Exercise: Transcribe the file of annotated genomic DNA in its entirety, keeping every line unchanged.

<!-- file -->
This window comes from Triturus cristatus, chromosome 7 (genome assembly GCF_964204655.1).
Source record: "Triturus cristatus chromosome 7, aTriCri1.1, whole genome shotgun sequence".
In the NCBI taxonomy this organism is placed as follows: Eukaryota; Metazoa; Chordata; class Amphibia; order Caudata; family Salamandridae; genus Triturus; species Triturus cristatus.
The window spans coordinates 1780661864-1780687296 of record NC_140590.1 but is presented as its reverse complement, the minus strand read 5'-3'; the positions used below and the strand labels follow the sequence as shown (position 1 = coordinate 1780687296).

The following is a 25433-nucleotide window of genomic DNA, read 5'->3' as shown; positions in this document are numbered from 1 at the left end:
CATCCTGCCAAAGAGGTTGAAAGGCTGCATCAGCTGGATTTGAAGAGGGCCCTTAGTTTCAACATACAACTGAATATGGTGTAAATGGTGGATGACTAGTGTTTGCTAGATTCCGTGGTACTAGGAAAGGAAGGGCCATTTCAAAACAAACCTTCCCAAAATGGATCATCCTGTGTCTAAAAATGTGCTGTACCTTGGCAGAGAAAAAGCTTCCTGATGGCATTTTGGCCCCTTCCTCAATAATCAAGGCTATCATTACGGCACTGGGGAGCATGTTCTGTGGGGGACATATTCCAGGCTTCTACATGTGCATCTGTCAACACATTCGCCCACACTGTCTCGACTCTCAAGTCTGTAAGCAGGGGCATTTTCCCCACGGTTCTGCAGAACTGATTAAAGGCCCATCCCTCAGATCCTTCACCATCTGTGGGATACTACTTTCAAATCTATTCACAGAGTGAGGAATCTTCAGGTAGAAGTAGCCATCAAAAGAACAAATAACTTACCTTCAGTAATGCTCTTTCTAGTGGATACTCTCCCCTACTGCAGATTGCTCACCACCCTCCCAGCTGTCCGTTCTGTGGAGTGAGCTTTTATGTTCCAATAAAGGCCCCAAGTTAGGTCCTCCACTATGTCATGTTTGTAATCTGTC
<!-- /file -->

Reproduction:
This window comes from Triturus cristatus, chromosome 7 (genome assembly GCF_964204655.1).
Source record: "Triturus cristatus chromosome 7, aTriCri1.1, whole genome shotgun sequence".
In the NCBI taxonomy this organism is placed as follows: Eukaryota; Metazoa; Chordata; class Amphibia; order Caudata; family Salamandridae; genus Triturus; species Triturus cristatus.
The window spans coordinates 1780661864-1780687296 of record NC_140590.1 but is presented as its reverse complement, the minus strand read 5'-3'; the positions used below and the strand labels follow the sequence as shown (position 1 = coordinate 1780687296).

The following is a 25433-nucleotide window of genomic DNA, read 5'->3' as shown; positions in this document are numbered from 1 at the left end:
CATCCTGCCAAAGAGGTTGAAAGGCTGCATCAGCTGGATTTGAAGAGGGCCCTTAGTTTCAACATACAACTGAATATGGTGTAAATGGTGGATGACTAGTGTTTGCTAGATTCCGTGGTACTAGGAAAGGAAGGGCCATTTCAAAACAAACCTTCCCAAAATGGATCATCCTGTGTCTAAAAATGTGCTGTACCTTGGCAGAGAAAAAGCTTCCTGATGGCATTTTGGCCCCTTCCTCAATAATCAAGGCTATCATTACGGCACTGGGGAGCATGTTCTGTGGGGGACATATTCCAGGCTTCTACATGTGCATCTGTCAACACATTCGCCCACACTGTCTCGACTCTCAAGTCTGTAAGCAGGGGCATTTTCCCCACGGTTCTGCAGAACTGATTAAAGGCCCATCCCTCAGATCCTTCACCATCTGTGGGATACTACTTTCAAATCTATTCACAGAGTGAGGAATCTTCAGGTAGAAGTAGCCATCAAAAGAACAAATAACTTACCTTCAGTAATGCTCTTTCTAGTGGATACTCTCCCCTACTGCAGATTGCTCACCACCCTCCCAGCTGTCCGTTCTGTGGAGTGAGCTTTTATGTTCCAATAAAGGCCCCAAGTTAGGTCCTCCACTATGTCATGTTTGTAATCTGTC